Making sure the Flip isn’t a Flop

After doing reading on “Flipping” a classroom and talking with peers like Celeste–who has also taken on the task of Flipping part of her Language program–I have decided to make sure I post the four lesson videos.

With the videos I would like to create them with just the screen and with me in front of the camera.

Also, after reading blogs like The Flipped Classroom Model: A Full Picture, I will put a lot of focus on making sure that the time freed up with the flipped videos is used wisely in the class.

Documenting and creating follow up reviews with students, parents, and myself.


With Class Dojo I am going to change up the system and do the next two months in which students can only give each other Class Dojo points (I cannot and students cannot award themselves) and compare that to the findings I have found so far. Upon the students feedback and reading Michele’s comment, I also think I am going do this within the parameters of grouped work.

I am also going to be reflecting on my last bit of research.

I also plan on blogging at least 4 more times before the April face 2 face meeting–if I write something down, I have a much better chance of following through.

Until then…..







This entry was posted in Uncategorized. Bookmark the permalink.

3 Responses to Making sure the Flip isn’t a Flop

  1. Jan Campbell says:

    I love your “flip/flop” analogy Jesse, but I don’t think any new learning model can flop in the right context. We all need to experiment with new methods of teaching to engage our learners. The trick is to reflect on the process collaboratively to ensure the application and extensions of the learning are fulsome and engaging. Good luck with the task at hand!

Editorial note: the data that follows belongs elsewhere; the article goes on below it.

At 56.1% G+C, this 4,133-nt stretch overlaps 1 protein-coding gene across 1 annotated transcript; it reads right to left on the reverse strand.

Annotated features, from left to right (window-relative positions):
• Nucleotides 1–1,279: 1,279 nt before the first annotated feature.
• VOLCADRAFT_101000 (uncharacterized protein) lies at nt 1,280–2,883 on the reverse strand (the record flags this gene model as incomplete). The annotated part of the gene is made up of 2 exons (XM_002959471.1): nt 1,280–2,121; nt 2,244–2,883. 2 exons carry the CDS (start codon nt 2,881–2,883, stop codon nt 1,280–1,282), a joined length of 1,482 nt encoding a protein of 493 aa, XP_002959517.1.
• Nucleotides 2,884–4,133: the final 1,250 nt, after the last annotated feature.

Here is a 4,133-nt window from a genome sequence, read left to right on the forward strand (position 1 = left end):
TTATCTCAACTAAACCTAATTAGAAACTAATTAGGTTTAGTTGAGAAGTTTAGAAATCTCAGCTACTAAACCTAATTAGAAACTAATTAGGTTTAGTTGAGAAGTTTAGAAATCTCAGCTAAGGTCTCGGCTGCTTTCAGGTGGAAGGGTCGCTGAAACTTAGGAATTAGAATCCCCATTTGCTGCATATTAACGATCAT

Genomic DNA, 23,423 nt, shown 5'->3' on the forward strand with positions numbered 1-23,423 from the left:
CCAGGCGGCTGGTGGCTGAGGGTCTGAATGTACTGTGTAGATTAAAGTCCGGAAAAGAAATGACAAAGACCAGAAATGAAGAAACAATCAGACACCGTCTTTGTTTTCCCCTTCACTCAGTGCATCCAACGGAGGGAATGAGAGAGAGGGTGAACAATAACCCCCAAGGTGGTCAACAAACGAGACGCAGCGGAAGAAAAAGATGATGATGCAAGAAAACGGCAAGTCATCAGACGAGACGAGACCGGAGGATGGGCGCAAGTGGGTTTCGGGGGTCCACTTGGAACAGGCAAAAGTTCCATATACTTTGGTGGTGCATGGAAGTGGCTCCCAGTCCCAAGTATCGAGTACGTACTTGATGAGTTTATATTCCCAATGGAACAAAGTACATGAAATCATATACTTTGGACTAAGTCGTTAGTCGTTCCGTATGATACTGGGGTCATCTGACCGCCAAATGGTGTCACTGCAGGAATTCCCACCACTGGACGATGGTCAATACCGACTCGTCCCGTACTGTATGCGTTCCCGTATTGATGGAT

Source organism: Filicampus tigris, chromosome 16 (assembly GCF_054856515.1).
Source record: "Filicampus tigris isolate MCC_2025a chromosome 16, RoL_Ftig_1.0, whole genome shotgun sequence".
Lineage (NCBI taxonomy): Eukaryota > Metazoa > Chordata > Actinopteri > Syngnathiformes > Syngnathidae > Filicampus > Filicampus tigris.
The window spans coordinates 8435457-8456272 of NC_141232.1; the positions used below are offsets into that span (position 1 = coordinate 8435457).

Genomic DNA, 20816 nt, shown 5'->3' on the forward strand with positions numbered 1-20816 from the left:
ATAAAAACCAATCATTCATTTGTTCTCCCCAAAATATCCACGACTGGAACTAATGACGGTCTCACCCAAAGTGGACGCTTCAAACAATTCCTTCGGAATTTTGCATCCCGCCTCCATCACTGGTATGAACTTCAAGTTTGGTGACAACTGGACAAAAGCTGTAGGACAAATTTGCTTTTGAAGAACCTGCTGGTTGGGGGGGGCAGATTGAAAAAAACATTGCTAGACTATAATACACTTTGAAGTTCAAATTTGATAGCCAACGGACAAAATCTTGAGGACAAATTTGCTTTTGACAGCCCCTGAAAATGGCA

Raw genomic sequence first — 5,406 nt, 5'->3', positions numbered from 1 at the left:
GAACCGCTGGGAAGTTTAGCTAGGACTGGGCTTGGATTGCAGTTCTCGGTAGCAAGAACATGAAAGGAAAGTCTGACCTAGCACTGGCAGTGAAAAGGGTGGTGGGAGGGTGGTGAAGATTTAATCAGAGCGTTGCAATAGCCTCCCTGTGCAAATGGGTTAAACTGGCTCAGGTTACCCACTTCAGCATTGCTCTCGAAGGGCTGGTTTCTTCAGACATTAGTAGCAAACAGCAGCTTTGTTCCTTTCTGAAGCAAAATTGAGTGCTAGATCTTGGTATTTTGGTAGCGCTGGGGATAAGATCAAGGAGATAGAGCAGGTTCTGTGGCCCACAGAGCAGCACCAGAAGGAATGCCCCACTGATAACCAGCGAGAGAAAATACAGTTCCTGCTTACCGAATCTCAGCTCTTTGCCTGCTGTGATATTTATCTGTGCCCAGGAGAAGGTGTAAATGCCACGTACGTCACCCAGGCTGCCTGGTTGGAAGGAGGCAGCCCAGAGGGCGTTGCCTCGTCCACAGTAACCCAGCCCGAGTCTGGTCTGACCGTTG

2. Jesse,

    The more I read about Flipped Classroom learning the more it points two areas
    1) How do you use this new class time to follow up on the what was learned in the video lesson.
    2) How do you create videos that both engage and focus on the learning outcomes.

    Some great thinking going on here:

    I am excited to follow your class dojo work.

  3. Hi Jesse,
    this is great stuff, here and as Justin has pointed out, I think one of the most valuable things about the flipped classroom is what you do on the other side of the learning, i.e. in the classroom.

    I’ve been blogging a bit about MOOCs, and I think that you should check that out as well, because while they are great for open learning and self-pacing, they are missing something: “Unfortunately, for many learners, MOOCs lack the possibility of mentorship and close guidance that comes through the building of a meaningful relationship between student and teacher. ” (Matt Levinson,

Comments are closed.